Listing Courtesy of COLDWELL BANKER RESORT REALTY - R
For years, there was little debate about the need for open houses in Milford : almost without exception, unless the seller of a Milford home objected, at least one or two open houses were an accepted part of how most real estate agents went about marketing the property.
Today, along with all the other changes that define modern real estate marketing, the potency of open houses is up for serious debate. Virtual online tours are increasingly popular among Milford real estate sellers and buyers—the ‘use’ statistics that tell agents how often the different parts of their sites are viewed prove that. Since open houses were formerly held in order to display a property to members of the general public—and since virtual tours do the same thing—it’s truly a question that deserves a hard look.
Here are three of the main reasons I see frequently cited for why open houses are still useful—and some both pros and cons for each:
1. Open Houses Can Bring Higher Prices
Pro: Open houses are most important for high demand properties when there is low inventory for similar homes. It can be possible to stage open houses in combination with delayed offer reviews—in this scenario, the seller hosts several open houses leading up to a final date when he or she will review competing offers.
Con: The same is accomplished with well-produced virtual tours. Interested viewers then contact the agent, who is able to qualify the prospects who will be invited for an actual on-site showing. Competing offers are just as likely to develop.
2. Open Houses Are More Convenient for Sellers
Pro: People want to sell their Milford homes as quickly as possible if for no other reason than they must keep their houses spotless and organized while on the market. Open houses are one way for sellers to have to prepare fewer times for their home to be displayed to buyers.
Con: Virtual tours accomplish the same thing for a far broader cross-section of the public. Professional photographers use their photo session to record the property at its spotless best, which is then on display 24/7/365—not just for one or two days!
3. Open Houses are More Convenient for Prospective Buyers
Pro: Interested parties can pop in for an on-site tour without the hassle of contacting the agent and scheduling an appointment—basically, of making even a minor level of commitment in advance of knowing much about the property. Open houses thus broaden the property’s exposure.
Con: Serious home shoppers are going online en masse; the effort expended on an open house is better spent preparing for interested, qualified buyers.
Every Milford home for sale presents uniquely individual marketing opportunities and challenges. Ruling out open houses (or ruling them in) as a one-size-fits-all solution is not the way I expand the reach and appeal of the properties I represent. To talk about how we can maximize your own Milford real estate opportunity, just give me a Call/Text me Russell Stucki at (302) 228-7871, email me at firstname.lastname@example.org, visit more listings at www.beachrealestatemarket.com.
When most people picture how they will buy a Delaware house, they imagine visiting properties with their real estate agent, zeroing in on a suitable home in a neighborhood they like; making an offer; purchasing the home.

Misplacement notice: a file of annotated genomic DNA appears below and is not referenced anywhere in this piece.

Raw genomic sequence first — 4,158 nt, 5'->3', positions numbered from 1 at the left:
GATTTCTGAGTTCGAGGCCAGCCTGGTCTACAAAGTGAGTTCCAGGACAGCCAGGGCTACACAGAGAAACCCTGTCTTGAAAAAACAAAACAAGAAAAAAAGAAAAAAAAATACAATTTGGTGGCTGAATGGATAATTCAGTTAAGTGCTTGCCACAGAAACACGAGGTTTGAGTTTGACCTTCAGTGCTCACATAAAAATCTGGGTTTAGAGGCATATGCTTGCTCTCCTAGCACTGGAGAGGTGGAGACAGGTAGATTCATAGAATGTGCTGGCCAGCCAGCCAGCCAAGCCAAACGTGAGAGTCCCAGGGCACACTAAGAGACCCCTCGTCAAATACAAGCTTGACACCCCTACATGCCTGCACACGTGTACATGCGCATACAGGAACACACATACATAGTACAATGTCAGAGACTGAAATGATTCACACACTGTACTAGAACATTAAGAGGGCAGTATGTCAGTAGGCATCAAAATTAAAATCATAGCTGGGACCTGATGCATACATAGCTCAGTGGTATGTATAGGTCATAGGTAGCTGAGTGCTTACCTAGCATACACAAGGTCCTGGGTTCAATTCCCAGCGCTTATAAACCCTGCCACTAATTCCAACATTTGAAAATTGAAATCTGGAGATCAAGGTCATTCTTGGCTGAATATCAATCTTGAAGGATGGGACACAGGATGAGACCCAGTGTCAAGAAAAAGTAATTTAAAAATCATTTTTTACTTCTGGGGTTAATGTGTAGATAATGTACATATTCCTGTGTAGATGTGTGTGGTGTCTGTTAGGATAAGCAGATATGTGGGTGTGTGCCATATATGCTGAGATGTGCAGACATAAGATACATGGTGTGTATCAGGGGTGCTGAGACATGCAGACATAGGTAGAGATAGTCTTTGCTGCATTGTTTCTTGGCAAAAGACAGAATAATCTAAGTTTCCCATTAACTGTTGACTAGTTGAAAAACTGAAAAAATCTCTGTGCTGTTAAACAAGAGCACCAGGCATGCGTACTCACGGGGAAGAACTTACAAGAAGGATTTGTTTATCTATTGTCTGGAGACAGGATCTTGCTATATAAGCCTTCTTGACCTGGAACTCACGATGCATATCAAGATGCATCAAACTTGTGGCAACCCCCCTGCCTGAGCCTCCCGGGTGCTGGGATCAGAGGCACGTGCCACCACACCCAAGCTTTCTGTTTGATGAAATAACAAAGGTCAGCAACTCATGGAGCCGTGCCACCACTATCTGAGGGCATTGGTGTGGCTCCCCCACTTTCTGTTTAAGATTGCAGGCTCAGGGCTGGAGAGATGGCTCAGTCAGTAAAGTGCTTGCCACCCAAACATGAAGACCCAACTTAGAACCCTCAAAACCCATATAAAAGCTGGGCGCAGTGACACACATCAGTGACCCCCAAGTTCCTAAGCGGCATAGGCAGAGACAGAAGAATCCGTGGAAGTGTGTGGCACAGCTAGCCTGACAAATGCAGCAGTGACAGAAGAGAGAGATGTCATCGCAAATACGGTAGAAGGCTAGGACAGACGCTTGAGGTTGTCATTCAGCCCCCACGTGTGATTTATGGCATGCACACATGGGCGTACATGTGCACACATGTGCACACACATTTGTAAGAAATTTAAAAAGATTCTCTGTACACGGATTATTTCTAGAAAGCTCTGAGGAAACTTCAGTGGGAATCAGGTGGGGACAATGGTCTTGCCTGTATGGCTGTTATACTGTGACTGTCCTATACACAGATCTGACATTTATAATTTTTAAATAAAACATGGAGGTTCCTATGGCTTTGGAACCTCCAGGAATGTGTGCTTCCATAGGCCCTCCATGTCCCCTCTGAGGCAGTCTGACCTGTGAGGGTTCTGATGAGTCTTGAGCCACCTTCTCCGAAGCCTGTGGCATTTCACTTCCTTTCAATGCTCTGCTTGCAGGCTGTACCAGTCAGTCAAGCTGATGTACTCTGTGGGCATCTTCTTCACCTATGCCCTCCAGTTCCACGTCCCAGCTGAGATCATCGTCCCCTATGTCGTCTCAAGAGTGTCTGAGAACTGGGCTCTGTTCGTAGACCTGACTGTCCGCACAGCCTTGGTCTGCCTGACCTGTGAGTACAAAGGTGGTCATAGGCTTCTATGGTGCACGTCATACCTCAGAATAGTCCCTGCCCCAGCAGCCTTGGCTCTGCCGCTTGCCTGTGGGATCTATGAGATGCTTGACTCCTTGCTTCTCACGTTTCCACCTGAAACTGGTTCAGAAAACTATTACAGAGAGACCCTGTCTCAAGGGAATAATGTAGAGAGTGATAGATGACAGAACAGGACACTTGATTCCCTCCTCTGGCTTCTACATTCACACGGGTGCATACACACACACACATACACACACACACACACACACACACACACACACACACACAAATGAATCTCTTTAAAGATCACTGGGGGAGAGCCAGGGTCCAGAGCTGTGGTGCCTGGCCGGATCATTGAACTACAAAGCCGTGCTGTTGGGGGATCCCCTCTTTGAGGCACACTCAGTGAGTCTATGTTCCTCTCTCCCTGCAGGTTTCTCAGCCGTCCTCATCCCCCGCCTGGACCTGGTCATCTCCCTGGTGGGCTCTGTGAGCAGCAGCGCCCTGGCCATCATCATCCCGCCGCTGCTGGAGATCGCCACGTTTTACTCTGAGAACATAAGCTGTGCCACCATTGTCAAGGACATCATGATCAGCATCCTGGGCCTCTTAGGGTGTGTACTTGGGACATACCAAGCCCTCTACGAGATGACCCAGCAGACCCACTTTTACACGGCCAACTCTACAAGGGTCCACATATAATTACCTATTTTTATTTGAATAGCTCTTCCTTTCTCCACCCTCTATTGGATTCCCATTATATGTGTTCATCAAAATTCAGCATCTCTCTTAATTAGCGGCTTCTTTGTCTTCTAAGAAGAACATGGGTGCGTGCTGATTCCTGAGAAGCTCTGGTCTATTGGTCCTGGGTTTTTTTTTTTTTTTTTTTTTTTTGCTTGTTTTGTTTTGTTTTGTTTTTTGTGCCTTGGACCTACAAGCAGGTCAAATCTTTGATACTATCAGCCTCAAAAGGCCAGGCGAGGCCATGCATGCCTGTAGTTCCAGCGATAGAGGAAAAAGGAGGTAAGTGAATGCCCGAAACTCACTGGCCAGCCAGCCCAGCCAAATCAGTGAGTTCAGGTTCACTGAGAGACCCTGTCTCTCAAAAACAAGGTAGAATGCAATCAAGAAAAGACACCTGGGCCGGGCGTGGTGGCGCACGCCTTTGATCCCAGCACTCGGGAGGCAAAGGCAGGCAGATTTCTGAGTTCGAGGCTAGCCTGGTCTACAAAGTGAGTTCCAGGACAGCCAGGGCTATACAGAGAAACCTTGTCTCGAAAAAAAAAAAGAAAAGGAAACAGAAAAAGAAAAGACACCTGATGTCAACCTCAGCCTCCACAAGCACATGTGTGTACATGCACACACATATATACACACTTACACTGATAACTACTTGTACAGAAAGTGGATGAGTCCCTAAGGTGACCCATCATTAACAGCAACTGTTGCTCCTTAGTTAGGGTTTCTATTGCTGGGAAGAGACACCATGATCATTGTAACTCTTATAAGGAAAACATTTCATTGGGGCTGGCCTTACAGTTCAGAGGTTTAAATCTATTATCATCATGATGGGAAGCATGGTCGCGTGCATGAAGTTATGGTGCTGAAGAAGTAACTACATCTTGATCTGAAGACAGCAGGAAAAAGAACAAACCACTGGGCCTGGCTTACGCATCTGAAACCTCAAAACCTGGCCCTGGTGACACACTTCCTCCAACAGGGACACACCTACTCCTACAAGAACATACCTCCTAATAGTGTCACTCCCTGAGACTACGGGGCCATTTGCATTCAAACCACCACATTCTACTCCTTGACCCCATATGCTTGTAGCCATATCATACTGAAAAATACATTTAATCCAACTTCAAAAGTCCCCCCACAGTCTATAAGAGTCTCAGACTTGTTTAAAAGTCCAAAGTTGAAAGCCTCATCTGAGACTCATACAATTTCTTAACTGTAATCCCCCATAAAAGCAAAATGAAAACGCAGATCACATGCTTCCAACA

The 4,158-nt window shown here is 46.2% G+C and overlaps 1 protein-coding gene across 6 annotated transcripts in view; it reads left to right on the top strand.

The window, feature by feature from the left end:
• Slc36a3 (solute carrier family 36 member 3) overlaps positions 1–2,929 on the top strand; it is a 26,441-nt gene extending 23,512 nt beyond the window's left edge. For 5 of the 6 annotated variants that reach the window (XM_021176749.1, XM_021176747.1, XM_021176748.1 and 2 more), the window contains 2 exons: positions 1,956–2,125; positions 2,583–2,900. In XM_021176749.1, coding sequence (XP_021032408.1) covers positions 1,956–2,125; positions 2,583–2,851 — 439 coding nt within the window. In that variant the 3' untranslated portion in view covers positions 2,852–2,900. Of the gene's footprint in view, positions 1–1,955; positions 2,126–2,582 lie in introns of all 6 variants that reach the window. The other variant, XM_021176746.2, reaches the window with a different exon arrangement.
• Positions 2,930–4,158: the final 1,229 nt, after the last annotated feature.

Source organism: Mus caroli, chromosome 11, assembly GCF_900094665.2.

But there are also less straightforward ways to go about buying a Delaware house. One way people purchase houses today is at a local auction. Homes usually go on auction because they have been foreclosed upon or have unpaid tax liens; but there are any number of possible reasons. For the buyer, a real estate auction presents an opportunity — but also hurdles to clear.
A first possible drawback can be a real showstopper: the relative difficulty of thoroughly checking out the home’s interior. When it proves impossible to inspect inside, some research about the neighborhood, the history of sales in the area, and even visiting other open houses in the neighborhood can give some feel for what comparable neighborhood homes are like.
Too, auctions in Delaware are usually geared toward cash buyers. In many cases, companies require you to register before you may join the bidding. As with car auctions, it’s almost always necessary to come prepared with cash (in the form of certified checks). Most auctions require the entire sum to be paid immediately, while others specify a set portion or amount. In short, Delaware real estate auction buyers need to have done their homework beforehand.
There can also be vagaries in timing. For any homebuyer who needs to move in right away, an auction may not prove to be a feasible option. Especially with foreclosures, if the home is not vacant at the time of auction, the eviction process can turn into a lengthy court battle if the occupants are unwilling to leave.
Buying a home through a Delaware auction can be a great way to nab a home at a bargain basement price, but being aware of the complicating factors is a must. There are many ways to find the perfect home – and I’m here to help guide my clients through the choices that will work best for them. Call/text 302-228-7871 or email me, Russell Stucki, REALTOR ® of Beach Real Estate Market to provide detailed information on Delaware homes for sale, investment and commercial properties, luxury and waterfront homes, condos/townhomes, new construction, lots and land, farms and equestrian properties located in but not limited to Bethany, Bethel, Bridgeville, Dagsboro, Delmar, Ellendale, Fenwick Island, Frankford, Georgetown, Greenwood, Harbeson, Laurel, Lewes, Lincoln, Milford, Millsboro, Millville, Milton, Ocean View, Rehoboth Beach, Seaford, Selbyville, Delaware.